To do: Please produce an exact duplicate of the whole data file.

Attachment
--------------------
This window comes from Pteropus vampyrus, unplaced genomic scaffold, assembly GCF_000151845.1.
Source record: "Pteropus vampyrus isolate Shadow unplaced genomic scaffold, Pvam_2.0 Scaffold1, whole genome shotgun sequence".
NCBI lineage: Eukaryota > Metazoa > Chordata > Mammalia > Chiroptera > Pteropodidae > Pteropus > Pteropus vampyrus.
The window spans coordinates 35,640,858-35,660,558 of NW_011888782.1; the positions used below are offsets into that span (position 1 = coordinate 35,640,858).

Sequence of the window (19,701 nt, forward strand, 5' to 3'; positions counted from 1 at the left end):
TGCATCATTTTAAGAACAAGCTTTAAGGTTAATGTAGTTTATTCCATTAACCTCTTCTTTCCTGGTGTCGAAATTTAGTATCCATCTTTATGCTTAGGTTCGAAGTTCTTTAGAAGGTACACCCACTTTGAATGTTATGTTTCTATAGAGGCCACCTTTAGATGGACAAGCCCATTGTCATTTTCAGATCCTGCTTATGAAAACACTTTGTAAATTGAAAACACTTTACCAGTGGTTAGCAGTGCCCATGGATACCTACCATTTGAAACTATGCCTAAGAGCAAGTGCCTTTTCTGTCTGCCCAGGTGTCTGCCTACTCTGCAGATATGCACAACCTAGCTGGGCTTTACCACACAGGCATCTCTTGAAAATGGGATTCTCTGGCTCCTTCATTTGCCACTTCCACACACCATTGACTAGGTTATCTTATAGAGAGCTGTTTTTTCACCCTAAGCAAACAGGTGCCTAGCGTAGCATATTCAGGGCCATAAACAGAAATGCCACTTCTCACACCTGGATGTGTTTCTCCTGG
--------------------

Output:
This window comes from Pteropus vampyrus, unplaced genomic scaffold, assembly GCF_000151845.1.
Source record: "Pteropus vampyrus isolate Shadow unplaced genomic scaffold, Pvam_2.0 Scaffold1, whole genome shotgun sequence".
NCBI lineage: Eukaryota > Metazoa > Chordata > Mammalia > Chiroptera > Pteropodidae > Pteropus > Pteropus vampyrus.
The window spans coordinates 35,640,858-35,660,558 of NW_011888782.1; the positions used below are offsets into that span (position 1 = coordinate 35,640,858).

Sequence of the window (19,701 nt, forward strand, 5' to 3'; positions counted from 1 at the left end):
TGCATCATTTTAAGAACAAGCTTTAAGGTTAATGTAGTTTATTCCATTAACCTCTTCTTTCCTGGTGTCGAAATTTAGTATCCATCTTTATGCTTAGGTTCGAAGTTCTTTAGAAGGTACACCCACTTTGAATGTTATGTTTCTATAGAGGCCACCTTTAGATGGACAAGCCCATTGTCATTTTCAGATCCTGCTTATGAAAACACTTTGTAAATTGAAAACACTTTACCAGTGGTTAGCAGTGCCCATGGATACCTACCATTTGAAACTATGCCTAAGAGCAAGTGCCTTTTCTGTCTGCCCAGGTGTCTGCCTACTCTGCAGATATGCACAACCTAGCTGGGCTTTACCACACAGGCATCTCTTGAAAATGGGATTCTCTGGCTCCTTCATTTGCCACTTCCACACACCATTGACTAGGTTATCTTATAGAGAGCTGTTTTTTCACCCTAAGCAAACAGGTGCCTAGCGTAGCATATTCAGGGCCATAAACAGAAATGCCACTTCTCACACCTGGATGTGTTTCTCCTGG